That’s usually what happens for most of us. Given that how you start a conversation is most likely how it will end, we’re going to start by looking at how to frame this type of conversation and some key things you need to think about before you start.

Traditionally the approach has been to bite the bullet and dive right in by saying something like:

  • “We need to talk.” OR
  • “When you _____ I feel like _____.” OR
  • “I feel like _______ when you _______.”

No matter what your tone of voice, when you start a conversation with those phrases you’ll put the other person on defense. Not a great start for what is likely an important topic for you.

Before You Say Anything – Set Your Mindset:

Once you decide to have a conversation, people generally choose one of two approaches:

  • Get it over with as quickly as possible – you blurt it out and hope for the best
  • Over-think and over-analyze – you script out the conversation in your head

By using either of those approaches you’re making the process much more complicated and challenging than necessary. 

What to Do Instead? 

Spend time before you have the conversation setting an intention:

  • How do I want to feel at the end of this?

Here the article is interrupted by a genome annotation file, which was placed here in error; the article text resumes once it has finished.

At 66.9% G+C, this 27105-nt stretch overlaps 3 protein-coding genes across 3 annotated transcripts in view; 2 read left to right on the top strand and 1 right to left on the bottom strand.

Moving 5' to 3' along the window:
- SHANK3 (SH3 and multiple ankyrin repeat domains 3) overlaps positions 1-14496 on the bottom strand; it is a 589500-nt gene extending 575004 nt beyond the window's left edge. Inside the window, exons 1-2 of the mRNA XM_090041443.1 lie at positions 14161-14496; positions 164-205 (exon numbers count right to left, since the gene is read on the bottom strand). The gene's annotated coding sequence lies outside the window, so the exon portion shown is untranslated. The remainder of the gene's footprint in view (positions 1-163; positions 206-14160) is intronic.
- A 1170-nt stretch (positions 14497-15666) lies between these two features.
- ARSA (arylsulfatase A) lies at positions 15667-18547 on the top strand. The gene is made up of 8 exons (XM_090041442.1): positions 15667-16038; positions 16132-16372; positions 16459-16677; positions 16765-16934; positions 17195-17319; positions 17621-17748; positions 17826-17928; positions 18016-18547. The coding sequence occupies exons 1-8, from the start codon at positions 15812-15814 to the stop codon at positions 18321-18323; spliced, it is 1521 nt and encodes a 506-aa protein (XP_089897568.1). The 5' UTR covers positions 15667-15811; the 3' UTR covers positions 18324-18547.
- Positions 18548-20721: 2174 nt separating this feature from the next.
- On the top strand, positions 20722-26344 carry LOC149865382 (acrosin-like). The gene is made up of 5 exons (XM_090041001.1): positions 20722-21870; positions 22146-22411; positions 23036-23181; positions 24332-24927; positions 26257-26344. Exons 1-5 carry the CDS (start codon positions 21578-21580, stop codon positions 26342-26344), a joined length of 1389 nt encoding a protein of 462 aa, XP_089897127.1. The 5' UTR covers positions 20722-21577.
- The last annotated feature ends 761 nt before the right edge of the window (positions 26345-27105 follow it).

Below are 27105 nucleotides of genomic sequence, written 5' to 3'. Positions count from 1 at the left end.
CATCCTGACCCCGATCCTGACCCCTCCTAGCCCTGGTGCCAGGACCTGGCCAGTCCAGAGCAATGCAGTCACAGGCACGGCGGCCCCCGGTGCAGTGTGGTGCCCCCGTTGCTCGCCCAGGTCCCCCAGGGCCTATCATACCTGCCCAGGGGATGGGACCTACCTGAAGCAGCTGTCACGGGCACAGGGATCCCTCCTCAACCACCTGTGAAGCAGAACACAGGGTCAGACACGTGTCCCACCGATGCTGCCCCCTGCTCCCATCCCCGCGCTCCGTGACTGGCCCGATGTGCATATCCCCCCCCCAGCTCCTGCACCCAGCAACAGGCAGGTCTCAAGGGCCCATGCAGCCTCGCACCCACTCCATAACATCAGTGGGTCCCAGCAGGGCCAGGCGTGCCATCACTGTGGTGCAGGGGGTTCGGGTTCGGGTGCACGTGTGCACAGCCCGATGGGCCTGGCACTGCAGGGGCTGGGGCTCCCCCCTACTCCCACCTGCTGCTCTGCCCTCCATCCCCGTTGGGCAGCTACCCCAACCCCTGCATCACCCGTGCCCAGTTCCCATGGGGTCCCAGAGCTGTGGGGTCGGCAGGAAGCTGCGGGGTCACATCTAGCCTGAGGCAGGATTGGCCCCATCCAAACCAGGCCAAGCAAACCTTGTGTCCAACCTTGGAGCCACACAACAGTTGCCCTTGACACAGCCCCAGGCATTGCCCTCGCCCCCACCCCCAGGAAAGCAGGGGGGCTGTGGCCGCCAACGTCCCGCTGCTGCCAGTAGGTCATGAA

• How do I want the other person to feel?
  • What is most important for me here?
  • What do I need to do, to have this conversation end in a positive way?
  • Who do I need to BE to have this conversation end in a positive way? 

For example, if you set the intention of ‘partnership’ or ‘everybody wins’ before you open your mouth, you’ll approach the conversation differently than if you want to make your partner wrong for what they did. 

Consider the example of everybody wins. Being angry and critical will not have everybody win. You’ll end up feeling sh*tty and so will they. Being calm, open, and collaborative will have you ask different questions and listen differently.

How you show up to the conversation will have a HUGE impact on the outcome.  

Starting the Conversation – What Do You Say?

If you’re not going to say “we need to talk” what do you say instead? Using a gentle approach or ‘soft startup’ can significantly change the outcome of a conversation. 

  • Start the conversation gently, complain don’t blame – be non-judgmental, don’t blame, describe your needs.
  • Talk about yourself instead of them – use “I” statements.
  • Describe the situation and what happened, not your opinion about what’s happened.
  • Talk about what you need in positive terms – what you wish for or want as an outcome rather than what you don’t want.

Coupling that with telling them why you want to have the conversation with them, what they mean to you, or what you’re committed to by the end of the conversation, frees them up to actually participate with you instead of being on the defensive. Essentially it puts you both on the same side, looking at the problem together rather than in opposing corners with your dukes up. 

Here’s An Example: